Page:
Tag: smart watches

Smartwatches may be Microsoft’s next big play

The company has now filed for a patent for this type of wearable technology device.

It looks as though Microsoft is looking into becoming another player in the smartwatches game, as the U.S. Patent Office has now publically released an application that was made by the software giant for a design that could place the company in competition against Samsung, Google, and potentially Apple (whenever it makes its own entry into the market).

This application was just released last week, though it was initially filed back in October 2012.

The Microsoft application details various plans for a type of wristwatch that could be used as a music player, a fitness tracker, a messaging device, and to make phone calls. The face for these smartwatches would be able to detach from their bands in order to connect it to a charger. If the company is, indeed, pursuing wearable technology (and this patent application would suggest that it is), the Microsoft will be joining the companies that are making a rather late entry into the market, as Apple is doing.

Other smartwatches have not only been on the market for a while, but they have had multiple generations.

The Galaxy Gear wearable technology, and the Pebble, are good examples of devices that have now had the opportunity to start to build a customer base, to market themselves, and to release more than one version of the device as a better understanding of the use and the tech is created. Another large participant in this market will be Google, when the Moto 360 is released in the United States, this summer. Rumors of Apple’s wearables have been circulating for ages, but as is the tradition from that company, nothing official has been heard about a specific device.smartwatches - wearable tech

There is also existing competition outside of the giants in the industry, as many startups have been creating their own devices that have started to become popular. Pebble may have only been a startup, but it is still grouped among the serious players as it managed to sell 400,000 of its devices in 2013.

The patent doesn’t make it clear exactly what Microsoft’s smartwatches will be or even if they will be released to the public. As of the time of the writing of this article, the company had yet to release a statement on the matter.

Will wearable technology be a detriment to productivity?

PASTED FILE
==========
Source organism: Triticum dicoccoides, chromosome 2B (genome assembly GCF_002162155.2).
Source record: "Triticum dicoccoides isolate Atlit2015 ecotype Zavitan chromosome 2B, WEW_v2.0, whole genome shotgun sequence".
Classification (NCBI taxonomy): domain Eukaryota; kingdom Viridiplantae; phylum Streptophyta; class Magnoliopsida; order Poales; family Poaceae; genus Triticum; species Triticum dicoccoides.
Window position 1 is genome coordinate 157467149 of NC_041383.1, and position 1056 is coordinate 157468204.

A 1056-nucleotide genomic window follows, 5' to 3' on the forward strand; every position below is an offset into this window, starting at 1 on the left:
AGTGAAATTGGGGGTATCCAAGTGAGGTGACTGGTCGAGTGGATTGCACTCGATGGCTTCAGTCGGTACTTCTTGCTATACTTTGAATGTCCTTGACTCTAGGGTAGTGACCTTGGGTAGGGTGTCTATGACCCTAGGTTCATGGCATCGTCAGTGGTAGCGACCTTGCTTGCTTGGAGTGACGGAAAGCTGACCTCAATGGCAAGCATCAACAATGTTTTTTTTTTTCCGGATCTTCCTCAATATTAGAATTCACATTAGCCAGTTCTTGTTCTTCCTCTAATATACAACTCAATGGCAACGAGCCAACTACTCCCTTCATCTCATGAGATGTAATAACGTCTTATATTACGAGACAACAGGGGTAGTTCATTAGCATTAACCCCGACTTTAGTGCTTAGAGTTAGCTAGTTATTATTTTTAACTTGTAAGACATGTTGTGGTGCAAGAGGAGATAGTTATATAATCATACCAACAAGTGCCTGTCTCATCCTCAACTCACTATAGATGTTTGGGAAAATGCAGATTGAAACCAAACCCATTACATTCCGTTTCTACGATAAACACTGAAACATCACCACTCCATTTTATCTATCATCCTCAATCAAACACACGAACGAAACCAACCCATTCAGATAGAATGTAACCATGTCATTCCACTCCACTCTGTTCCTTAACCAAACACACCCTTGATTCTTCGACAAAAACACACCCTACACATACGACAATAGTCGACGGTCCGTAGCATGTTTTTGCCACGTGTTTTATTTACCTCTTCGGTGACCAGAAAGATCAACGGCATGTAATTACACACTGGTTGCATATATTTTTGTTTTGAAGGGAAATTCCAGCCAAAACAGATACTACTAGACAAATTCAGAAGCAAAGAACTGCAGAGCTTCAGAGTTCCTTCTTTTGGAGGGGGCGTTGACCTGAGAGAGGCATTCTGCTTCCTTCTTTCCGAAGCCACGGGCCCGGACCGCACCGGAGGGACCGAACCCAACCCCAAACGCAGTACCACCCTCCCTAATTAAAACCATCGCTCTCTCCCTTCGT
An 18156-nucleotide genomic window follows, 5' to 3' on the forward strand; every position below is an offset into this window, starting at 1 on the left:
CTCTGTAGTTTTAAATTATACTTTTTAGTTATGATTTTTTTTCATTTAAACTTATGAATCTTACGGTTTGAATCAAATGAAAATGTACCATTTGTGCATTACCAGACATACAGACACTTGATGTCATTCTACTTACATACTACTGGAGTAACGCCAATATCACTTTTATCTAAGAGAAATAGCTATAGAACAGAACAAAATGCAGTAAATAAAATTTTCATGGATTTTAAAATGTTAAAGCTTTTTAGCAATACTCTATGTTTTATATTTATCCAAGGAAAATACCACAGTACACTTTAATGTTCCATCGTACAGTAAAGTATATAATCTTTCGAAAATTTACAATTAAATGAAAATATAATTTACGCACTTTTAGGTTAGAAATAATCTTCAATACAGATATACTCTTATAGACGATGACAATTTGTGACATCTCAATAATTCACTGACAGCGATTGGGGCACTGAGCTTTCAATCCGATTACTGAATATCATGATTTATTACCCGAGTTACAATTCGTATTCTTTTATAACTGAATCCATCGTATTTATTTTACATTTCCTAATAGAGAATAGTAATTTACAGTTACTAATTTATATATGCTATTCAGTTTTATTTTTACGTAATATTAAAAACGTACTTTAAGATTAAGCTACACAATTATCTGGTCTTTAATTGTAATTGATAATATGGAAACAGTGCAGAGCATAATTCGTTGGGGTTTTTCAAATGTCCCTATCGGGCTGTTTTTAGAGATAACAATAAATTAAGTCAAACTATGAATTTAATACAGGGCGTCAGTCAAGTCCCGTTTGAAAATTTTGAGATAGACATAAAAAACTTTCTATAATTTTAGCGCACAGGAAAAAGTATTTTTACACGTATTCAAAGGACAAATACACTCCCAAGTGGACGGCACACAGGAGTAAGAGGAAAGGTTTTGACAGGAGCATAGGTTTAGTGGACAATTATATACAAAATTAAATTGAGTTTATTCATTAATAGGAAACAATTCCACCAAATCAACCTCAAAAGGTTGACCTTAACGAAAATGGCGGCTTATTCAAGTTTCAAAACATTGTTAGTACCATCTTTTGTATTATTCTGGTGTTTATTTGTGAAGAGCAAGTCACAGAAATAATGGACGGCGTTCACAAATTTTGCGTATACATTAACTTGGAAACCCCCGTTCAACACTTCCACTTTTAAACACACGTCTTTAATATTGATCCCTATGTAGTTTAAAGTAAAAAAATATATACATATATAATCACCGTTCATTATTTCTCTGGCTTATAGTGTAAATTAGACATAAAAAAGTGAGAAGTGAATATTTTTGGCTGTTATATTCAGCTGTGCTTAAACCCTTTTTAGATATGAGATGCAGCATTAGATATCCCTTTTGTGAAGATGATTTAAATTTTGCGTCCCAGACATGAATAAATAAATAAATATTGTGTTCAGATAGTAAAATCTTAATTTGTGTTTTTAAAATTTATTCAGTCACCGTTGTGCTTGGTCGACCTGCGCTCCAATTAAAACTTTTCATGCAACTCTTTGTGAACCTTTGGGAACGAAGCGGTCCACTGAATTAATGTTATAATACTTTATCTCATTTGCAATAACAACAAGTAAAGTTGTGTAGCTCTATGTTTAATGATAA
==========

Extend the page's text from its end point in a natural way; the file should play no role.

Wearable devices could serve as a distraction for many

Wearable technology is set to go mainstream in just a few short years, and what that means for people’s daily lives is not yet certain. Early adopters of devices like smart watches and augmented reality glasses have found that these products are quite entertaining, which may present a problem when it comes to productivity. Because wearable devices allow for a more seamless integration into the digital space, the constant availability of entertainment and digital social interaction may prove quite distracting for some.

A recent study conducted in the United Kingdom by Goldsmiths, University of London, found that those using wearable devices could boost productivity by 8%. The study was focused on a media company with some 120 employees and the devices these people used were specifically designed to improve productivity, concentration, and posture. The study suggests that some devices could have a positive impact on productivity, but it also found that wearable technology led to a 9% decrease in alertness among the media company’s employees. These people did report a higher level of job satisfaction, however.

Most devices are not designed with productivity in mind

wearable technology - augmented reality glassesNot all wearable devices are designed with productivity in mind. Most are developed as entertainment products and social networking tools. Augmented reality glasses, for instance, are typically used as a platform through which digital media is consumed. Smart watches are also used for similar purposes, though these devices have limited features when compared to smartphones and tablets. These devices could be used by students, for example, for a wide range of purposes, but will likely be most popular as entertainment tools. For many people, these devices could lead to a drastic decrease in productivity.

Wearable devices leading to a decrease in productivity is not an issue that is guaranteed to happen. Like smartphones and tablets, wearable devices tend to have access to mobile applications. Some of these applications are designed specifically with productivity in mind. These apps can help cut back on distraction by limiting access to the Internet or preventing certain digital content from being viewed for a specified amount of time.